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Sharing Overview

One of the most powerful features of SAFE is the ability to seamlessly share code across client and server.

Sharing Basics

The basics of code sharing across client and server include:

  • Sharing types. Useful for contracts between client and server, as well as to share a common domain.
  • Sharing behaviour. In other words, functions that perform e.g. shared validation or similar.

These two core areas are explained in more detail here.

Sending messages between client and server

In addition to types and messages, there are several technologies available in SAFE that allow you to send messages from client to server (and from server to client). Each has their own strengths and weaknesses:

Which technology should I use?

Fable Remoting provides an excellent way to quickly get up and running with the SAFE stack. You can rapidly create contracts and have guaranteed type-safety between both client and server. Consider using remoting for rapid prototyping, since JSON serialization and HTTP routing is handled by the library, you only think of your client-server code in terms of types and stateless functions. Fable remoting is our recommended option for SAFE Stack apps where you "own" the client and server. However, if you need full control over the HTTP channel for returning specific status codes, using custom HTTP verbs or working with headers, then remoting might not for be you.

The raw HTTP model provided by Saturn with router { } requires you to construct routes manually and does not guarantee that the client and endpoint have the same contract (you have to specify the same type on both sides yourself). However, using the raw HTTP model gives you total control over the routing and verbs used. If you have a public API that is exposed not just to your own application but to third-parties, or you need more fine grained control over your routes and data, you should use this approach.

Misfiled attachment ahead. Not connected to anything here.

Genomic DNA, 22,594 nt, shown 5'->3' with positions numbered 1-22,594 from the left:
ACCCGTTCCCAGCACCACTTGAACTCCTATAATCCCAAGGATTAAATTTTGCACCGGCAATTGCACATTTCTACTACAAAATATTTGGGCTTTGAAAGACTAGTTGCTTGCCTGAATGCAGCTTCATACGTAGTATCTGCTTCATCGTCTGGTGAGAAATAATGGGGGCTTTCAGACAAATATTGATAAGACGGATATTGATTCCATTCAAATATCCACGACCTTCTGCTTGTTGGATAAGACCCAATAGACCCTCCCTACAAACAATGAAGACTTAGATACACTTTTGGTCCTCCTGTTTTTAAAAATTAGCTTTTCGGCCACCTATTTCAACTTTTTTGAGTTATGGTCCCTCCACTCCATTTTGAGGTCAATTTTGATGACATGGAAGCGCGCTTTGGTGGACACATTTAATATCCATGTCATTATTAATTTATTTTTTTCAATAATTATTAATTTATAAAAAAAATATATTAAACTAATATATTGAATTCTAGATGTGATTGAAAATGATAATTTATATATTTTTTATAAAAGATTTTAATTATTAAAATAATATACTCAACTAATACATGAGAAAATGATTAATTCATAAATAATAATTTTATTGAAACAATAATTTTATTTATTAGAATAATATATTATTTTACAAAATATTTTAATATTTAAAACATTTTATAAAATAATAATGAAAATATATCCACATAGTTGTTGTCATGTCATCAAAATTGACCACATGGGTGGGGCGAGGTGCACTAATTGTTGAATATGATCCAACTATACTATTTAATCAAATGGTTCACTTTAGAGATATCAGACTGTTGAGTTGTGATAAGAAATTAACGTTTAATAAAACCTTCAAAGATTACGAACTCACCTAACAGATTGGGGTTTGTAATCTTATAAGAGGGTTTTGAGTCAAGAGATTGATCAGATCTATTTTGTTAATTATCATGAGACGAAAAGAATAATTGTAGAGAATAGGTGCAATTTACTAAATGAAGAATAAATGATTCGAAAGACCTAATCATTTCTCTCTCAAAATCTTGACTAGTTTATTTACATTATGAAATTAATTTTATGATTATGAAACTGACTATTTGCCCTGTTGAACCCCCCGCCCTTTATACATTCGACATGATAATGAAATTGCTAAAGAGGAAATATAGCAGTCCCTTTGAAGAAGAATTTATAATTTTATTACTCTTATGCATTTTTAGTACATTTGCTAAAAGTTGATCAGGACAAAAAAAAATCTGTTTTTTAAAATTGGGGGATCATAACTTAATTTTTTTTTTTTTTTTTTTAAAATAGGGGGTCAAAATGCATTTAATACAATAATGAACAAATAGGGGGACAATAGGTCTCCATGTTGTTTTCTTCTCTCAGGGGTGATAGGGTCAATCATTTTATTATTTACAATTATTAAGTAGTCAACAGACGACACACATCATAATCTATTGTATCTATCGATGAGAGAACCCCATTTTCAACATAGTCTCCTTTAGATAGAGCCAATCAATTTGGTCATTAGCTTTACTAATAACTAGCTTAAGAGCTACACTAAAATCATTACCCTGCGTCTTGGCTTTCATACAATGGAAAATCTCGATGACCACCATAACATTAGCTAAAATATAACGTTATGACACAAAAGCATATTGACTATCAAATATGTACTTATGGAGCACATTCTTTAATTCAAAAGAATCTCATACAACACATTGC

Lastly, Elmish.Bridge provides an alternative way of modelling client/server communication. Unlike the other two mechanisms, Elmish Bridge provides the same Elmish model on the server as well as the client, as well as the ability to send notifications from the server back to connected clients via websockets. However, the Bridge model is inherently stateful, which means that a server restart could impact all connected clients.

Fable.Remoting Raw HTTP Elmish.Bridge
Client / Server support Very easy Easy Very Easy
State model Stateless Stateless Stateful
"Open" API? Yes, with limitations Yes No
HTTP Verbs? POST, GET Fully Configurable None
Push messages? No With Channels Yes
Pipeline Control? Limited Full Limited

Consider using a combination of multiple endpoints supporting combinations of the above to suit your needs!